Quality of answers is related to the quality of questions. Good questions will get good answers. Useless answers are a sign of a poor question.

kotnico

An Uno with no external loads should draw approximately 100mA from the 5 volt supply. As mentioned, you should be able to power the Uno from 12 volts into the barrel jack without difficulties if and only if the 5v supply has no additional loads on the 5 and 3.3 volt outputs.

How do you know if 12 volts input is okay? Simple. So long as the large three terminal 5 volt regulator between the usb and barrel jacks is only warm to the touch, everything is fine, carry on. If it gets too hot to touch (>45-50C), you'll need to reduce the 12 volts going into the barrel jack to lower the  power being dissipated by the 5 volt regulator. One method that doesn't involve buying a buck regulator is to place about six 1N400x series diodes in series with the supply - as each diode will drop the voltage by approximately 0.6 to 0.7 volts each. 7.5 to 8 volts input to the barrel jack is the ideal voltage for the regulator.

If you have an Uno clone, there may be two regulators, a  5 volt  and a 3.3. They both should only be warm to the touch, too hot to hold your finger on it requires a fix of some kind.
the only other thing that will be powered by the arduino is a esp8266-01 on the 3.3V and the pin 1,9 and 16 of the L293D on the 5V.

i will wire everything and will see if the voltage regelator get too hot.

i may need help about the wiring though. Do i need a common ground for everything? i mean i split  the vcc of the wall-wart and put one branch into the L293D pin 8 the other one goes to the barrel jack but what about the ground? do i cut it or the ground only goes to the barrel jack and everything will be fine ?

i'll try to do a diagram so it will be more clear if i'm not

kotnico

Another terrible idea.

First of all the L298 and family should be retired, there are far better H-bridges out there nowadays. It's from a bygone era, when a 3-4V loss on your H-bridge was simply part of the game and considered normal. Not any more, modern H-bridges do more current in a smaller package without the need of a heat sink. Then the resulting 8-9V your stepper sees may be way too much for it: steppers are supposed to be current driven, not voltage driven.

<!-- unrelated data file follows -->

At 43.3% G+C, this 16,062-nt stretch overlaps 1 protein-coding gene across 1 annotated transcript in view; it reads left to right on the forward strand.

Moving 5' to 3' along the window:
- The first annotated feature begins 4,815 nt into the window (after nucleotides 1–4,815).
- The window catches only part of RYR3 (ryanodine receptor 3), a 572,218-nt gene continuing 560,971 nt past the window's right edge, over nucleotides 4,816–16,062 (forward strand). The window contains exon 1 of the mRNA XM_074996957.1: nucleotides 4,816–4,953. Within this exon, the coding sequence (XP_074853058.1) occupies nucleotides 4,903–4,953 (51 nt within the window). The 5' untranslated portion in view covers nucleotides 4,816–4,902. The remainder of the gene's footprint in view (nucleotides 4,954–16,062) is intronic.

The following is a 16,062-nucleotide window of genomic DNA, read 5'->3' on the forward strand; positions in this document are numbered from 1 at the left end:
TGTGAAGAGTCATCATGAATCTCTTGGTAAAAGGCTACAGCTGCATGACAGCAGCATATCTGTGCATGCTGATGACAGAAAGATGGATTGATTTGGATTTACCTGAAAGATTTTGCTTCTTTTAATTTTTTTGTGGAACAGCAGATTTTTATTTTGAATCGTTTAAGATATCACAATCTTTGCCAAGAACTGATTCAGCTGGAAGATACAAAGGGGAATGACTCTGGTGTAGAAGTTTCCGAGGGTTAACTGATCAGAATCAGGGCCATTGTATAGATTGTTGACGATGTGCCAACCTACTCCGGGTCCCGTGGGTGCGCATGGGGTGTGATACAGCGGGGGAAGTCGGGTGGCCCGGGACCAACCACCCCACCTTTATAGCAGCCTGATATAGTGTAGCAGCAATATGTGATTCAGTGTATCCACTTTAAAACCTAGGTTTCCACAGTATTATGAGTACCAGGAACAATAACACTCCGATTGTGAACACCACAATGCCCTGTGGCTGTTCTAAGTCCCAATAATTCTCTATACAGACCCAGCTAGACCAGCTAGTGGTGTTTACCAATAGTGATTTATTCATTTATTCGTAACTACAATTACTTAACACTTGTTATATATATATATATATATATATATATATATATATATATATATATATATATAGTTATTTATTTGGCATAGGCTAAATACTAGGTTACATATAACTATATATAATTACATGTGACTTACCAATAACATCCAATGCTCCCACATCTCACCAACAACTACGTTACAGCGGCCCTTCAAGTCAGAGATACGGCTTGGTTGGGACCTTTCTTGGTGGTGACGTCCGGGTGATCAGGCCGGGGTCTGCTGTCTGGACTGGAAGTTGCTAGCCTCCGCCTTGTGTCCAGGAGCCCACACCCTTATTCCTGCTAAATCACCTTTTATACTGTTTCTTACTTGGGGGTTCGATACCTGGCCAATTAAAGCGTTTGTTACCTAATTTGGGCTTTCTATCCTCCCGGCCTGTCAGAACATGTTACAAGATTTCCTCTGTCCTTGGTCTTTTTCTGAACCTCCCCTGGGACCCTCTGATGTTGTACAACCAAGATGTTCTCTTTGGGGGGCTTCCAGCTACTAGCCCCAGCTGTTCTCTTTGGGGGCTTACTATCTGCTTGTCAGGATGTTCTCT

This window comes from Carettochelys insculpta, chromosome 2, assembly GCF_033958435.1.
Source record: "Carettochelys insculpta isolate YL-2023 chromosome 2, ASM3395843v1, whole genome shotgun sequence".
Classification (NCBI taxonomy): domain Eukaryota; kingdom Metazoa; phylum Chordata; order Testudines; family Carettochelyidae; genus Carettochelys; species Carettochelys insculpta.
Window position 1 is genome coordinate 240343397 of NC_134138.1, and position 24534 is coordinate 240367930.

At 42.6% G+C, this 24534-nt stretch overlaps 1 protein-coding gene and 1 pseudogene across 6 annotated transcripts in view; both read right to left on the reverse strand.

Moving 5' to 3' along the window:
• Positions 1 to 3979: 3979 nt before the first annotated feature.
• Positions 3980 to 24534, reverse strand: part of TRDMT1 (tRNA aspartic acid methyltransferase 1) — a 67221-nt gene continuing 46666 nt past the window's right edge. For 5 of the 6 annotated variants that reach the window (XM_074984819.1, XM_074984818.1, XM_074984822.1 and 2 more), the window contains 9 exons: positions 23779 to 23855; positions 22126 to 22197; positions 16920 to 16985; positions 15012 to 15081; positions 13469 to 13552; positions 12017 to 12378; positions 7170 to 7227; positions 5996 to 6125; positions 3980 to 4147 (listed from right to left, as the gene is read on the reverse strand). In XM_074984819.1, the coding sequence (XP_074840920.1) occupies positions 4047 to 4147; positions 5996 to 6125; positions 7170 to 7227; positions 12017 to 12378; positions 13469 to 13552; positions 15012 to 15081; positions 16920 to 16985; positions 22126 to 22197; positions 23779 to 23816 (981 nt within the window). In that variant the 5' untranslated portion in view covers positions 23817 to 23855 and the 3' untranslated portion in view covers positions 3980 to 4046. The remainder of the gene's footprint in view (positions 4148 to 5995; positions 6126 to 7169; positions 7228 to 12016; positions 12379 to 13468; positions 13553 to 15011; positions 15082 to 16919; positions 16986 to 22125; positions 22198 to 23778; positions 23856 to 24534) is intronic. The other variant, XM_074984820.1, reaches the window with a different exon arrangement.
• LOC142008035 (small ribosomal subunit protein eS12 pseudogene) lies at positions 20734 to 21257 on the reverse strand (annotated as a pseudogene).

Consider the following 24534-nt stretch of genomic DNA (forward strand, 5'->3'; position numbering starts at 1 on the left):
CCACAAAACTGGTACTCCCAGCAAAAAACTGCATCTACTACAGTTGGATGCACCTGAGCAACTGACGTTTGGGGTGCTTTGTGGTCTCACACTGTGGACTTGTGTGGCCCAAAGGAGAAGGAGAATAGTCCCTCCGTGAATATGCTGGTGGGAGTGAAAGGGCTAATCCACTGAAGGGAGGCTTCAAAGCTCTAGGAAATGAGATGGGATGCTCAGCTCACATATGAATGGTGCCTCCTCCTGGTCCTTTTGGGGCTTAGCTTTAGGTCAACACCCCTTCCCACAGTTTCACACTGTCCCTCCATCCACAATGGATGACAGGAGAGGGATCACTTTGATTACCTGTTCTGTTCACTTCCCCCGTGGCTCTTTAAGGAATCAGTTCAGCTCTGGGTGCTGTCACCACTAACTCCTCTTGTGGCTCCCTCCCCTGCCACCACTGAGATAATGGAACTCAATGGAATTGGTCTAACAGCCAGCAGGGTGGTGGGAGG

Secondly, a stepper runs much better (easier control, smoother running, higher torque at speed) with a proper stepper driver. Lots of different drivers out there, A4988 comes to mind as a cheap one that will handle a 350 mA stepper just fine. The stepper driver will make sure the stepper gets the current it needs, regardless of input voltage - in fact higher supply voltage is better (subject to the driver's limit).
I know that L293D are not the best choice arround, but i have 3-4 of those that i want to use and not only throw them in the garbage because other chip is better, maybe this driver will work  just fine for that specific project. I know that the voltage will drop and that the stepper wont get 12V but i also think that the torque i need will be enough for my project. i'll test with it first and changes it if needed. The stepper will only work for about 2 times a days and running for less than 30 secs each time.

what do you propose for a cheap stepper driver if the stepper need more than 350 mA ?

wvmarle

Check your stepper's specifications as the voltage it gets may simply burn it for giving it too much current.

The A4988 is cheap and can do just over 1A or so.

You have to be more specific as "more than 350 mA" is a really big range!

i may need help about the wiring though. Do i need a common ground for everything? i mean i split  the vcc of the wall-wart and put one branch into the L293D pin 8 the other one goes to the barrel jack but what about the ground? do i cut it or the ground only goes to the barrel jack and everything will be fine ?
You always need a common ground, and you always have to connect both wires of a power supply to whatever you want to power.
Quality of answers is related to the quality of questions. Good questions will get good answers. Useless answers are a sign of a poor question.

kotnico

Check your stepper's specifications as the voltage it gets may simply burn it for giving it too much current.

you really lost me here, i dont understand, if the L293D get the 12V down to 9V how can it burn the stepper if its rated for 12V?

L293D let pass more current that the motor need ?!

thanks for your help :)

wvmarle

A stepper motor is normally characterised by rated current & coil resistance, not voltage.

In your case that's 330 mA and 32.6Ω. That'd indeed give you some 250 mA after L298N losses. Note: the L298N does NOT regulate current, at all. That's part of the problem of using it for steppers.
Quality of answers is related to the quality of questions. Good questions will get good answers. Useless answers are a sign of a poor question.